I have a confession: I miss the striker.
Living in Los Angeles, I had become dependent on those twice-daily traffic jams, like the sunrise and sunset of my highway-oriented life. Knowing the rhythm of traffic, I felt like I knew how to navigate my city.
But that predictability is gone. After months of heart-stopping empty highways, motorists are back on the road, but I never know when I’ll run into them.
Before the pandemic, traffic in most U.S. cities followed a similar pattern: one peak around 6 a.m. and another, slightly higher, around 5 p.m.
But now the number of motorists on the road is increasing over the course of the day, with a sharp rise in the morning rising to a higher peak in the evening. In many places, this has resulted in worse afternoon traffic than before the pandemic.
Ian Shapiro, a home inspector who lives in downtown LA, said his morning rides had gotten shorter this year, but what was once a 45-minute afternoon ride from LA’s Westside back to downtown was starting to take as much as an hour and 45 minutes.
“It’s just chaos in the afternoon,” Shapiro, 42, told me. “It’s going to be a nightmare when kids go back to school.”
In the metropolitan regions of LA, San Francisco and San Diego, drivers are more likely to hit the road at night this year compared to 2019, according to Streetlight Data, an analytics firm that uses GPS data from cell phones to track traffic patterns.
The roads are usually emptier in the morning as many people have not returned to their offices. But in the afternoon, those employees go home, while telecommuters check things off their to-do lists, such as grocery shopping, going to the gym, or picking up their kids from camp.
“It’s pretty busy again,” Streetlight’s Martin Morzynski told me. “And the only time it’s a little less crowded these days is in the morning.”
Of the four places Streetlight analyzed for me — San Diego, San Francisco, LA, and Sacramento — San Diego and Sacramento’s current traffic patterns are most similar to 2019, with more obvious double peaks in the morning and evening.
Both San Diego and Sacramento reopened businesses earlier than the other two cities, suggesting the rest of the state may also return to 2019 traffic patterns in the coming months if things return to normal, Morzynski said.
For Shapiro, the congestion is a painful reminder of how wonderfully desolate the highways were a year ago. But he’s made peace with the traffic, he told me.
“You just have to accept that this is the way of life in LA,” he said. “It never goes away.”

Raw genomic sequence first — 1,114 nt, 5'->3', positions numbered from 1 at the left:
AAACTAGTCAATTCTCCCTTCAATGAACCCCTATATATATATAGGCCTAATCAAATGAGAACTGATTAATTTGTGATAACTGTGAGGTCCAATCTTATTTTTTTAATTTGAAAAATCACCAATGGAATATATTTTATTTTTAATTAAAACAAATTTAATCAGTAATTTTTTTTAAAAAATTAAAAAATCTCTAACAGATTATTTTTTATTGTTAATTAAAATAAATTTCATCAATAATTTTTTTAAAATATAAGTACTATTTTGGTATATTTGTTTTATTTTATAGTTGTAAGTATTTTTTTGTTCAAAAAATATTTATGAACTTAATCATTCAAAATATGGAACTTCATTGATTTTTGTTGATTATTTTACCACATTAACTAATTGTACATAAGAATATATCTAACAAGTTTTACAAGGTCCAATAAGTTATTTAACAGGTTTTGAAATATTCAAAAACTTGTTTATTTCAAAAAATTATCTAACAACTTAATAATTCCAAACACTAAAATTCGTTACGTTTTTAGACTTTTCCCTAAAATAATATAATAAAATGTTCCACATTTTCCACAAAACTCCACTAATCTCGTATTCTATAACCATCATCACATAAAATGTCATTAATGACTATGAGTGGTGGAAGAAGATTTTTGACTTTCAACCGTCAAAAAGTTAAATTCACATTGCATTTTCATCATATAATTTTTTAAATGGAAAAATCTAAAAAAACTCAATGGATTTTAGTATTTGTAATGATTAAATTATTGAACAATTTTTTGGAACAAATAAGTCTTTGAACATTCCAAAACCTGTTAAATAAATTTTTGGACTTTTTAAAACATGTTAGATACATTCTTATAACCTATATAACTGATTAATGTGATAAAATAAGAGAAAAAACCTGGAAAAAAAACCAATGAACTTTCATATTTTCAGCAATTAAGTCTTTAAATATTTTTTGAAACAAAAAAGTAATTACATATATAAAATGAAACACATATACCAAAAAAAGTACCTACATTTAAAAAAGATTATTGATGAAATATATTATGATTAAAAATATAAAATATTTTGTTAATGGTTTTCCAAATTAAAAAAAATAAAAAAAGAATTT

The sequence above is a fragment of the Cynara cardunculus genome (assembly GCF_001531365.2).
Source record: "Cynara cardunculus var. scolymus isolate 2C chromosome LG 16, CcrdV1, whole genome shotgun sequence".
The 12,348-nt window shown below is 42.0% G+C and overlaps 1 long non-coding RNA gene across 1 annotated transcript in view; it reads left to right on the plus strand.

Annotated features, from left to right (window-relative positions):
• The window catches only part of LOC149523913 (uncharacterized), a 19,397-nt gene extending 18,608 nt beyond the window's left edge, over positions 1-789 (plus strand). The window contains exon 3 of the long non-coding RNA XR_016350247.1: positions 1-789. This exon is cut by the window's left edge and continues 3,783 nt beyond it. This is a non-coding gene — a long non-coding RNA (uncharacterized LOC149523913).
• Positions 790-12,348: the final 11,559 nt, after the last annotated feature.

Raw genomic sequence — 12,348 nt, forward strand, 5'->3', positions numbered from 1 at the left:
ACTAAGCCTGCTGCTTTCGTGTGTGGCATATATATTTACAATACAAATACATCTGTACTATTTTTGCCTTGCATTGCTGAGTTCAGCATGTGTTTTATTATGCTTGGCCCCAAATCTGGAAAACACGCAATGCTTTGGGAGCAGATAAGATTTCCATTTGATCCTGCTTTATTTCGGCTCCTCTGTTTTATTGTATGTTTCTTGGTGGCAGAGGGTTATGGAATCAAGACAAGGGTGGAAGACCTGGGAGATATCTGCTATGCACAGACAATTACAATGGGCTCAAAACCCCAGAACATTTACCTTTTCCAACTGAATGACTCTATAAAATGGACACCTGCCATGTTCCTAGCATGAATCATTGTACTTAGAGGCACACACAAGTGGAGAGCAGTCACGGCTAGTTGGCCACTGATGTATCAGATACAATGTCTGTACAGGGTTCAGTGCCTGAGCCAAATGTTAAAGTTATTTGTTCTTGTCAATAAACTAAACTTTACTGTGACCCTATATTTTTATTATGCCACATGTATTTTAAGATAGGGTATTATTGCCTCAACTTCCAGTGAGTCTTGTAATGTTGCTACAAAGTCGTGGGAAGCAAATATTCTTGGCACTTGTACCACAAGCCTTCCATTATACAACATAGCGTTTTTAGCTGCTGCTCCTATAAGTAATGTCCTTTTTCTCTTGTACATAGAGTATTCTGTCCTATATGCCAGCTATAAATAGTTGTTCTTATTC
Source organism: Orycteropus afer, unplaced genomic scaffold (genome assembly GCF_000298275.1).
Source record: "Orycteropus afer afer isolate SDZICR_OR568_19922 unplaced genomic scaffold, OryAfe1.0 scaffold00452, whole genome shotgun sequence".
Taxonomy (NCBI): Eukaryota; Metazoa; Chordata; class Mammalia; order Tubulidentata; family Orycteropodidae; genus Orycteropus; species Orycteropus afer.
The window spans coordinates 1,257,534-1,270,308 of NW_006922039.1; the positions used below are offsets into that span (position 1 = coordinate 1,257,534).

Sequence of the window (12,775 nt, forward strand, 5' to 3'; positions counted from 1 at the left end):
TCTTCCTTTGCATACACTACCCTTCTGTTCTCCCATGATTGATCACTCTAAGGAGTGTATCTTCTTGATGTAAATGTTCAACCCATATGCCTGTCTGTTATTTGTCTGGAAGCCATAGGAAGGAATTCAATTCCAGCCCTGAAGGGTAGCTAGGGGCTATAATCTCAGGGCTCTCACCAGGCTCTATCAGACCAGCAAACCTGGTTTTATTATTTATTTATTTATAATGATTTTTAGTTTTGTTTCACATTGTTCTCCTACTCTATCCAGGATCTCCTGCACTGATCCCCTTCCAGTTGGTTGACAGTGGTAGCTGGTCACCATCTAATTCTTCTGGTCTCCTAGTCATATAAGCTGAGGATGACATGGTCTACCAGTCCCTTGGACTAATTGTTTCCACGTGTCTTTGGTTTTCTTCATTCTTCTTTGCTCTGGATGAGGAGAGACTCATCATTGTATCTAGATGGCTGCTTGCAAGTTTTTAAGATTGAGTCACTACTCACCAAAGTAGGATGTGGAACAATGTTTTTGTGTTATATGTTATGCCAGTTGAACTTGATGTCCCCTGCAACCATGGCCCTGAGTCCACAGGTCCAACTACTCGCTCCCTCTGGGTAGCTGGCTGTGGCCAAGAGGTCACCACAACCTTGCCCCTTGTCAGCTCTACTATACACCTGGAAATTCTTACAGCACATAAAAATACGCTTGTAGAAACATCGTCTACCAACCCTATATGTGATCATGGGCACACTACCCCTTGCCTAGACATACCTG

My colleague Emily Badger focused on the extent to which an increase in remote working could alleviate rush hour, writing that “every extra car does not necessarily contribute equally to worsening traffic. As we approach a tipping point, a few more cars could strangle a freeway. Likewise, removing a small amount of congestion can unclog congestion.”
If you read one story, make it this
President Biden said last week he wanted half of new car sales to be battery powered by the end of the decade, an ambitious target given the current rate is just 4 percent.
But there is one major obstacle: the cost.
While electric car owners can save money in the long run, many Americans can’t afford the large upfront investment required. The Chevrolet Bolt, an inexpensive electric car, starts at $31,000 — nearly $10,000 more than the larger gasoline-powered Chevy Malibu.
Read more from my colleagues Ivan Penn and Niraj Chokshi.
what we eat
This quick sandwich recipe makes canned chickpeas a bold and hearty meal.
Where we are traveling
Today’s California travel tip comes from Angelin Marie McGowan, a reader who lives in Oakland. Angeline writes:
My hidden gem is a weekend in Philo, CA. Driveable from the Bay Area (3-4 hours). Our family (2 parents, 2 young children, 2 dogs) camps at the dog-friendly Hendy Woods Campground, which is surrounded by redwood trees (keeps the area cool during those hot summer days). Wine tasting is wonderful – reminds me of the old days when Sonoma was not so well known and busy. Most are also kid and dog friendly. We usually end the day lounging by the Navarro River. On the drive home we pick up sandwiches at Lemons’ Philo Market.
Tell us about the best places to visit in California. Email your suggestions to [email protected] We will share more in upcoming editions of the newsletter.
And before you go, good news
After a 17-month hiatus, “Hamilton” takes the stage at San Francisco’s Orpheum Theater this week.
Producers say West Coast production will be the first to reopen in North America, The Mercury News reports. The play will return to Broadway in New York in mid-September.
A negative Covid test or vaccination certificate is required to see the musical, so cardholders, do not throw away your shot (cards).
Thank you for reading. I’ll be back tomorrow. — Soumya
PS Here is today’s mini crossword, and a clue: Messenger ___ (which the Pfizer and Moderna vaccines use) (3 letters).
Steven Moity contributed to California Today. You can reach the team at [email protected].
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